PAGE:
New Calvinism

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This article is about a movement that emerged in the late-20th century. For the Dutch Calvinist movement, see Neo-Calvinism.

New Calvinism is a movement within conservative Evangelicalism that embraces the fundamentals of 16th century Calvinism while seeking to engage these historical doctrines with present day culture. In March 2009, TIME magazine ranked it as one of the "10 Ideas Changing the World Right Now."[1] Some of the major figures in this area are John Piper,[2] Mark Driscoll, Matt Chandler, Al Mohler,[1] Mark Dever,[3] C.J. Mahaney and Joshua Harris.[4]

"Old" and New Calvinism[edit]

Rooted in the historical tradition of Reformed Theology, New Calvinists are united by their common doctrine. In a Christianity Today article, Collin Hansen describes the speakers of a Christian conference:

Each of the seven speakers holds to the five points of Calvinism. Yet none of them spoke of Calvinism unless I asked about it. They did express worry about perceived evangelical accommodation to postmodernism and criticized churches for applying business models to ministry. They mostly joked about their many differences on such historically difficult issues as baptism, church government, eschatology, and the gifts of the Holy Spirit. They drew unity as Calvinist evangelicals from their concerns: with seeker churches, church-growth marketing, and manipulative revival techniques.[4]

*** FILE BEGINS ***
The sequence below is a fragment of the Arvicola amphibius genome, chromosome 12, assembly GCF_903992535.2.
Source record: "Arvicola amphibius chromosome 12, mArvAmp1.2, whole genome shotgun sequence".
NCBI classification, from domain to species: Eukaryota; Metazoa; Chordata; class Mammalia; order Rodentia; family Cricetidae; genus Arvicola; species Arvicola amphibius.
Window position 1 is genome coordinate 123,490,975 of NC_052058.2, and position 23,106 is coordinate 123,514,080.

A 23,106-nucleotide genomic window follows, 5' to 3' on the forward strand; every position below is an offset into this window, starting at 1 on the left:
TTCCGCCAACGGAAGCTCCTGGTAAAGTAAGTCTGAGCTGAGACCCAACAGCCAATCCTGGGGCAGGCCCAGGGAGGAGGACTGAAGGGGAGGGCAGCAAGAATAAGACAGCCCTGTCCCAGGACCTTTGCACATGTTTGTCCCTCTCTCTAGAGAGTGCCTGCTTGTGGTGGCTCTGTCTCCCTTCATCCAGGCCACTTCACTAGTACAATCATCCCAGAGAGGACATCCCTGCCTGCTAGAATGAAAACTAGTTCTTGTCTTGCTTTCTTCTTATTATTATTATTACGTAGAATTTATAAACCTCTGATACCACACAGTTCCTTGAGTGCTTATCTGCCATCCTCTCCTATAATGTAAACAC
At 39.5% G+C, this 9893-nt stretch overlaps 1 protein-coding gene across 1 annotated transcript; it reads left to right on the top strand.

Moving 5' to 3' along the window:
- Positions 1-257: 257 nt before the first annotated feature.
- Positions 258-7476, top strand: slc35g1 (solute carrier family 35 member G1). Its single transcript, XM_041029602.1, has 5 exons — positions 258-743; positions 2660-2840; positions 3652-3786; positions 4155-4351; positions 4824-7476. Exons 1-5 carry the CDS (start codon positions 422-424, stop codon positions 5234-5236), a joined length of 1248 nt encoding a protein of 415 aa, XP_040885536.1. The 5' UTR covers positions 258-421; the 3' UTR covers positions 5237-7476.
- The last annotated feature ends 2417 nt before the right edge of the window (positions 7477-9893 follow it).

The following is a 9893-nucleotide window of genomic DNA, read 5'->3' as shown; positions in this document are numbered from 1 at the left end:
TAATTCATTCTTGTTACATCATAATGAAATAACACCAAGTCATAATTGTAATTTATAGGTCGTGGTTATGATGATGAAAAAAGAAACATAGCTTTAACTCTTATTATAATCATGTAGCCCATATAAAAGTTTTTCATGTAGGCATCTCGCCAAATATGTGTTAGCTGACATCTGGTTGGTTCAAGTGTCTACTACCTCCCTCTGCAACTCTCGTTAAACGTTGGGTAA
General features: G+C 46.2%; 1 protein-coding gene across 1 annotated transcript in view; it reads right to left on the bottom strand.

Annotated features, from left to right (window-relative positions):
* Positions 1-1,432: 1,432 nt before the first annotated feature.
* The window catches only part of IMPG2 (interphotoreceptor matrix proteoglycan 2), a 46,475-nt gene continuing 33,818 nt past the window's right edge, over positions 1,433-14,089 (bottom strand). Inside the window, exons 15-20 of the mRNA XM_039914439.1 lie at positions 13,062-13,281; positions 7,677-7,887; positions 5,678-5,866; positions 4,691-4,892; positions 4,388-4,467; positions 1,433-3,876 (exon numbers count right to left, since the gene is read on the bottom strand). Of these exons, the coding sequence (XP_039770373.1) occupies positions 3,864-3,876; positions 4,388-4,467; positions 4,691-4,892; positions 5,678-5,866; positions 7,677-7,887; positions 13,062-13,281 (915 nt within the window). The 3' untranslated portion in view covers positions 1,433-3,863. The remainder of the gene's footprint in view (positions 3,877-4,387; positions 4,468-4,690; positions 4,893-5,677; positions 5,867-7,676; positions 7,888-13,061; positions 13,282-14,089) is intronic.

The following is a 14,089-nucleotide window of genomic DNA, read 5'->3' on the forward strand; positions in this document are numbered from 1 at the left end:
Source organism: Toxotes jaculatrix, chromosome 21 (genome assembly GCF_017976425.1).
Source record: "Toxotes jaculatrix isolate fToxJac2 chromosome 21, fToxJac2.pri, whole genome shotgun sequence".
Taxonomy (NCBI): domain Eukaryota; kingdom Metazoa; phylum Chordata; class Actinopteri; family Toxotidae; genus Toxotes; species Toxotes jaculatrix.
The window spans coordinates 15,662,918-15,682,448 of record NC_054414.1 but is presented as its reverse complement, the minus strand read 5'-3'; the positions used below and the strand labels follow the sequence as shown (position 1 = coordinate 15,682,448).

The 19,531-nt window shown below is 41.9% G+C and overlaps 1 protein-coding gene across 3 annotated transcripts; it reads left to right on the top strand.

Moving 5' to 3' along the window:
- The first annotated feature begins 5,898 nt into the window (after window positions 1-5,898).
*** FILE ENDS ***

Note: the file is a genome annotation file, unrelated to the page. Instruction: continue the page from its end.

The New Calvinists look to Puritans like Jonathan Edwards who taught that sanctification requires a vigorous and vigilant pursuit of holy living, not a passive attitude of mechanical progress[5] (see Lordship salvation); however, as implied by the "New" designation, some differences have been observed between the New and Old schools. Mark Driscoll, for example, has identified what he considers to be four main differences between the two:

  1. New Calvinism is missional and seeks to create and redeem culture.
  2. New Calvinism is flooding into cities.
  3. Old Calvinism was generally cessationist (i.e. believing the gifts of the Holy Spirit such as tongues and prophecy had ceased). New Calvinism is generally continuationist with regard to spiritual gifts.
  4. New Calvinism is open to dialogue with other Christian positions.[6]

This fourth distinctive is what Driscoll considers a vital component in being able to engage with contemporary society.[7]

Criticism[edit]

R. Scott Clark, professor of church history and historical theology from Westminster Seminary California, argues that New Calvinists like Driscoll should not be called Calvinists merely because they believe in the five points of Calvinism, but rather he suggests that adherence to the Three Forms of Unity and other Reformed confessions of faith is what qualifies one a Calvinist. Specifically, he suggests that many of the New Calvinists' positions on infant baptism, covenant theology, and continuation of the gifts of the Spirit are out of step with the Reformed tradition.[8]

J. Todd Billings, professor of Reformed Theology at Western Theological Seminary argues that the New Calvinists "tend to obscure the fact that the Reformed tradition has a deeply catholic heritage, a Christ-centered sacramental practice and a wide-lens, kingdom vision for the Christian's vocation in the world."[9]

Notes[edit]

References[edit]

Further reading[edit]